The following articles illustrate different effects/reactions to two very contemporary, models of urban action: namely alternative transportation and hacking the city (aka re-development).
In Boris Bikes Roll in London, Tim Adams suggests velophilia is the urban philosophy of Boris Johnson’s, post-austerity, London.
A key quote: “If you asked any Londoner to describe the sum total of visible changes made to the city in the nearly three years of Johnson’s tenure, a single phrase would dominate: Boris Bikes.” The piece is more a critique of Johnson’s tenure than a real exploration of: a bicycle urbanism.
It will be interesting to see the long term sustainability of the London model though. I think as NYC fabled DOT head has shown, following in the footsteps of Jamie Lerner, a key factor must be the removal (if only partial) of the automobile from the top of the transportation hierarchy. However, Adams rightly points out that Londons velophilia is facilitated primarily by Barclays subsidization as a branding campaign. Although, one wonders whether the implementation of congestion pricing over the last few years has has any effect on bicycling adoption rates. To be a real transportation model though London will have to go further. Adams notes, “Sponsoring 5,000 bikes is one thing; building mythical “bike superhighways” on streets in which every square inch of asphalt is already fiercely competed for, moment by moment, is another.”
I found the above an interesting contrast to this next article in NY Magazine about NYC being Not Quite Copenhagen. The article asks Is New York too New York for bike lanes? Despite the work of Sadik-Khan’s DOT or perhaps in spite of it, Matthew Shaer writes “And so it has come to this: Bike lanes, not so long ago a symbol of a boldly progressive New York City, have sparked a bitter row on the hushed and leafy streets of brownstone Brooklyn—just one part of a biking backlash rippling across the five boroughs.” It seems though that the real takeaway from the article may have more to do with a critique of the process behind DOT’s implementation and consultation rather than a innate NYer hatred towards a progressive pro-bicyclist agenda. Is the uproar perhaps similar to the current populist, anti-European Tea Party conservative current more visible in American politics today? This passage seems to summarize the situation best: ““Mayoral agencies could do a better job with speaking with community boards, earlier and at more depth,” says Community Board 2’s Robert Perris. “Community boards could be more open-minded and less prone to nimby responses. And bike riders need to understand that as the New York transportation paradigm gets changed, they need to find a graciousness about this, if only for their own self-interest.””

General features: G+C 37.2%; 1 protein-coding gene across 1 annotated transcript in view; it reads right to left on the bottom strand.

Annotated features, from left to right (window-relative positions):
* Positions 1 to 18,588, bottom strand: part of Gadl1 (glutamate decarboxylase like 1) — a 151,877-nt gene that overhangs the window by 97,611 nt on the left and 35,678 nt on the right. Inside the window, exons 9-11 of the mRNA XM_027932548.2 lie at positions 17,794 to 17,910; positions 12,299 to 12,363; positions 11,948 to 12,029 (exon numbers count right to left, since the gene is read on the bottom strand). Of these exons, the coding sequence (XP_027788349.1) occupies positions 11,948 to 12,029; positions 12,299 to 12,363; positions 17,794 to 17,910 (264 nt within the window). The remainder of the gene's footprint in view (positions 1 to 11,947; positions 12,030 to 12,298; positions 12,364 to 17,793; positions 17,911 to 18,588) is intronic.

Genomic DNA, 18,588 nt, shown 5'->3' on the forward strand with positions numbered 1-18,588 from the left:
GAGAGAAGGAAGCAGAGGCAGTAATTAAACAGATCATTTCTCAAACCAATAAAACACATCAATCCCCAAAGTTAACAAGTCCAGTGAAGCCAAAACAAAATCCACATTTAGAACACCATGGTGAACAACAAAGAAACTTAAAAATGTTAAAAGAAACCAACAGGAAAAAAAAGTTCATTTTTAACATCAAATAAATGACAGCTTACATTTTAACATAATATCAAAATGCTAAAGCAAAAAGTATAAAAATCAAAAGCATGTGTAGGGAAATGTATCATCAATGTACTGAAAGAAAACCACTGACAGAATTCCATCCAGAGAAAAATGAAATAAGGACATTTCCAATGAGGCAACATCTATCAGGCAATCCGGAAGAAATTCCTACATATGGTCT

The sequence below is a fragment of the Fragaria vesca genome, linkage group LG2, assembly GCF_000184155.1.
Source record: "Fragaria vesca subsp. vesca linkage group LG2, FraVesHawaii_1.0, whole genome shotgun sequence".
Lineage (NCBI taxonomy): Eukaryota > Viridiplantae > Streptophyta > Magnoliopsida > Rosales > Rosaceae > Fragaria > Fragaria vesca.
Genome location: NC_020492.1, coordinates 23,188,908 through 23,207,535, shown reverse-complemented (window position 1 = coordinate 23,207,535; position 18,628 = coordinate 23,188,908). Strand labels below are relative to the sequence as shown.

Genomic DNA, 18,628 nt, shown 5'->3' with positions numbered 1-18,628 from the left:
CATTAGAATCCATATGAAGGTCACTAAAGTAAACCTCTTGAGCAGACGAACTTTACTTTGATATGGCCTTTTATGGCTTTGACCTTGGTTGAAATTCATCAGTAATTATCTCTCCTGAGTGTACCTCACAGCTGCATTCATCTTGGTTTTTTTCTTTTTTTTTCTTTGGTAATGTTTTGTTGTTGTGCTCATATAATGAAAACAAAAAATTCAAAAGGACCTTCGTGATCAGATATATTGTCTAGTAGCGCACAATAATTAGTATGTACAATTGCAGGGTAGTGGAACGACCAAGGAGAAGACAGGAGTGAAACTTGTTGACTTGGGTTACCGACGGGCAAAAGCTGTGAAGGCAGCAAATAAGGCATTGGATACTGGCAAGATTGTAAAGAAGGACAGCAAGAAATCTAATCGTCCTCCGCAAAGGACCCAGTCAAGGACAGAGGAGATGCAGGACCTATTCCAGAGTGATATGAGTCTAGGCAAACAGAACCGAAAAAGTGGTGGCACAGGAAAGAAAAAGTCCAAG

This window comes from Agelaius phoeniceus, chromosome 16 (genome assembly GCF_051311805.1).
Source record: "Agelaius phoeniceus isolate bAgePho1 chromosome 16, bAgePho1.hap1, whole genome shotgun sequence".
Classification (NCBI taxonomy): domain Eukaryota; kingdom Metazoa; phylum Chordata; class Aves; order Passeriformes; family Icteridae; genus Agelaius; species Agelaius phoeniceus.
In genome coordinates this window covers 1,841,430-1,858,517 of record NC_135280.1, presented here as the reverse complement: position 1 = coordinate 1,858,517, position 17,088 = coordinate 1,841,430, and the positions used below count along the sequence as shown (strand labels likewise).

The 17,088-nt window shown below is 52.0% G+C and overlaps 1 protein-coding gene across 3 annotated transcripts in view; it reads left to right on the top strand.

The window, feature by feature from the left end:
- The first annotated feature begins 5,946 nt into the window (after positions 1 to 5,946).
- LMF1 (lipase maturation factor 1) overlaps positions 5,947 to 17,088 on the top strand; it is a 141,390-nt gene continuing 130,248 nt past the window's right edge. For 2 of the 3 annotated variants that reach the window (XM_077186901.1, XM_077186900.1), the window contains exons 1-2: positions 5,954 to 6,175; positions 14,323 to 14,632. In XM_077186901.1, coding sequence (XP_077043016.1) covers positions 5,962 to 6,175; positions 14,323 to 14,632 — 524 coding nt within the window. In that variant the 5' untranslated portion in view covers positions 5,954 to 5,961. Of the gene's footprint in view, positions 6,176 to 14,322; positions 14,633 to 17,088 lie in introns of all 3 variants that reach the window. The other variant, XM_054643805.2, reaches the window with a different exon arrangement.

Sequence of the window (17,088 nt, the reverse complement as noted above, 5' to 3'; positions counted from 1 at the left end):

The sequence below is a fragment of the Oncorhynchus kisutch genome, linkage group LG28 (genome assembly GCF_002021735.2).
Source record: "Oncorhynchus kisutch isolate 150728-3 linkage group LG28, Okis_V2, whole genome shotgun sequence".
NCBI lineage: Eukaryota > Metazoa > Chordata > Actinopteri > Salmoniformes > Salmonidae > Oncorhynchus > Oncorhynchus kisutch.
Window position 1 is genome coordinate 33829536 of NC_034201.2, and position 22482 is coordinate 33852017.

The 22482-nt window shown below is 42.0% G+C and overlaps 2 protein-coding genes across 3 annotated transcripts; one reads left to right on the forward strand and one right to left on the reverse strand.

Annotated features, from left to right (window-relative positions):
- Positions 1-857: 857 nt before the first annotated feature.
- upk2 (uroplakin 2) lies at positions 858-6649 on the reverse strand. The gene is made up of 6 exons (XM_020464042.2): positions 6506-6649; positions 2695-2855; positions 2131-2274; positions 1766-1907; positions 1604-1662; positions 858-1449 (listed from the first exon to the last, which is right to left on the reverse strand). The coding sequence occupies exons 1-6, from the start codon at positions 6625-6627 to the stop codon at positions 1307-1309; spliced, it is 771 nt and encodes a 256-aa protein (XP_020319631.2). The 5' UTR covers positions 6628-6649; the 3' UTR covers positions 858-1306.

Finally, two separate essays in the Sunday Magazine explore the range of methodologies available to the urban actor who wants to hack or interface with/affect the urban fabric. In The Supersizing Architect of Brooklyn, Andrew Rice uncovers the means by which architect Robert Scarano was able to “interpret” or one could say “hack”, zoning codes in order to gain extra marketable square feet. His efforts resulted in hidden rooms and storage space that transformed into bedrooms. Scarano was able to turn code into an aesthetic. As the author explains, ““The population of factory buildings was unfortunately being used up,” Scarano said. “So what did we do? We created the factory aesthetic in new construction.” And he didn’t just take the aesthetic — he also adapted the zoning rules that applied to warehouse conversions. Under certain circumstances, the code classified loft mezzanines as storage space, not floor area, and Scarano assured developers their new building plans could slip through this loophole. Effectively, he said, he could fashion double-decker apartments, in buildings that were four stories for legal purposes and eight stories for marketing.” Although in many cases this creative, design thinking was not legal, Scarano was able to hack the code to create the desired spatial conditions, a turn of phrase that is especially applicable because of the ambiguous legality of what he did.
Finally, Scarano’s example can be favorably compared to a piece on retired N.Y.P.D. officer Greg O’Connell’s who is a fan of Jane Jacob’s and was influential in the recent rehabilitation of Brooklyn’s post-industrial Red Hook. In The Last Townie, Dwight Garner looks at how O’Connell has now focused his efforts on remaking Mount Morris, a small town in upstate NY. O’Connell it seems focuses on systemic and soft change. Ronald Shiffman, co-founder of the Pratt Center for Community Development, the nation’s largest public-interest architectural and community-planning organization is quoted as saying ““Greg builds relationships with low-income populations, and he doesn’t take quick profits,” As O’Connell himself notes “I invest in people not businesses.” His model is obviously successful, as today he is the largest landowner in RedHook. In comparing Scarano to O’Connell one also contrasts two differing modes of development. One is fundamentally about people, relationships and building communities (soft infrastructures) the other is about maximizing ROI and pushing the boundaries of legal and ethical practices… So hacking code vs hacking systems/relationships?